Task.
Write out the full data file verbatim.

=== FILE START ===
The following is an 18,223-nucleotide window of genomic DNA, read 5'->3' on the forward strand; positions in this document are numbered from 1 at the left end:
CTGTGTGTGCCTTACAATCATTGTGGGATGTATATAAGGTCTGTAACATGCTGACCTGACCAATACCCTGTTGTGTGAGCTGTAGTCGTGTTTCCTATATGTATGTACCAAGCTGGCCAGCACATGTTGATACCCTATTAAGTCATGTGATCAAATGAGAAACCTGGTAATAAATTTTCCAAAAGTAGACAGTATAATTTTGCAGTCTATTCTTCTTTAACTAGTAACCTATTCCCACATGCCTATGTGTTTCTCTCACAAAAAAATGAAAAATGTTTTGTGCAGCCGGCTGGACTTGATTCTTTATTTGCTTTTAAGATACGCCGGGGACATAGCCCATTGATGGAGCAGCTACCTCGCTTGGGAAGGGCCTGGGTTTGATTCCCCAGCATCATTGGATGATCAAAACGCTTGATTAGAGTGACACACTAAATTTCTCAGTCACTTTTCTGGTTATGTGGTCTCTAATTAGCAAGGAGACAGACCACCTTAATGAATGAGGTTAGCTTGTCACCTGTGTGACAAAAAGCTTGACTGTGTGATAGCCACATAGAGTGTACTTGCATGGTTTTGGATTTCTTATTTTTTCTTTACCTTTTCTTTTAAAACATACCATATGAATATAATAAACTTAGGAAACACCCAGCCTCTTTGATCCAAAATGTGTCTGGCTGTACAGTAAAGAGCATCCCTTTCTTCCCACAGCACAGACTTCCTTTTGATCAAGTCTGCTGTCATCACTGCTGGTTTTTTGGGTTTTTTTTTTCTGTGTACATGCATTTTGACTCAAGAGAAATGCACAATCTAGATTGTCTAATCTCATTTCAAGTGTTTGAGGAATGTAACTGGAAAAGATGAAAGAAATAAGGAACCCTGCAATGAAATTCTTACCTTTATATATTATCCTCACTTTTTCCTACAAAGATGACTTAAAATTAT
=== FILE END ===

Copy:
The following is an 18,223-nucleotide window of genomic DNA, read 5'->3' on the forward strand; positions in this document are numbered from 1 at the left end:
CTGTGTGTGCCTTACAATCATTGTGGGATGTATATAAGGTCTGTAACATGCTGACCTGACCAATACCCTGTTGTGTGAGCTGTAGTCGTGTTTCCTATATGTATGTACCAAGCTGGCCAGCACATGTTGATACCCTATTAAGTCATGTGATCAAATGAGAAACCTGGTAATAAATTTTCCAAAAGTAGACAGTATAATTTTGCAGTCTATTCTTCTTTAACTAGTAACCTATTCCCACATGCCTATGTGTTTCTCTCACAAAAAAATGAAAAATGTTTTGTGCAGCCGGCTGGACTTGATTCTTTATTTGCTTTTAAGATACGCCGGGGACATAGCCCATTGATGGAGCAGCTACCTCGCTTGGGAAGGGCCTGGGTTTGATTCCCCAGCATCATTGGATGATCAAAACGCTTGATTAGAGTGACACACTAAATTTCTCAGTCACTTTTCTGGTTATGTGGTCTCTAATTAGCAAGGAGACAGACCACCTTAATGAATGAGGTTAGCTTGTCACCTGTGTGACAAAAAGCTTGACTGTGTGATAGCCACATAGAGTGTACTTGCATGGTTTTGGATTTCTTATTTTTTCTTTACCTTTTCTTTTAAAACATACCATATGAATATAATAAACTTAGGAAACACCCAGCCTCTTTGATCCAAAATGTGTCTGGCTGTACAGTAAAGAGCATCCCTTTCTTCCCACAGCACAGACTTCCTTTTGATCAAGTCTGCTGTCATCACTGCTGGTTTTTTGGGTTTTTTTTTTCTGTGTACATGCATTTTGACTCAAGAGAAATGCACAATCTAGATTGTCTAATCTCATTTCAAGTGTTTGAGGAATGTAACTGGAAAAGATGAAAGAAATAAGGAACCCTGCAATGAAATTCTTACCTTTATATATTATCCTCACTTTTTCCTACAAAGATGACTTAAAATTAT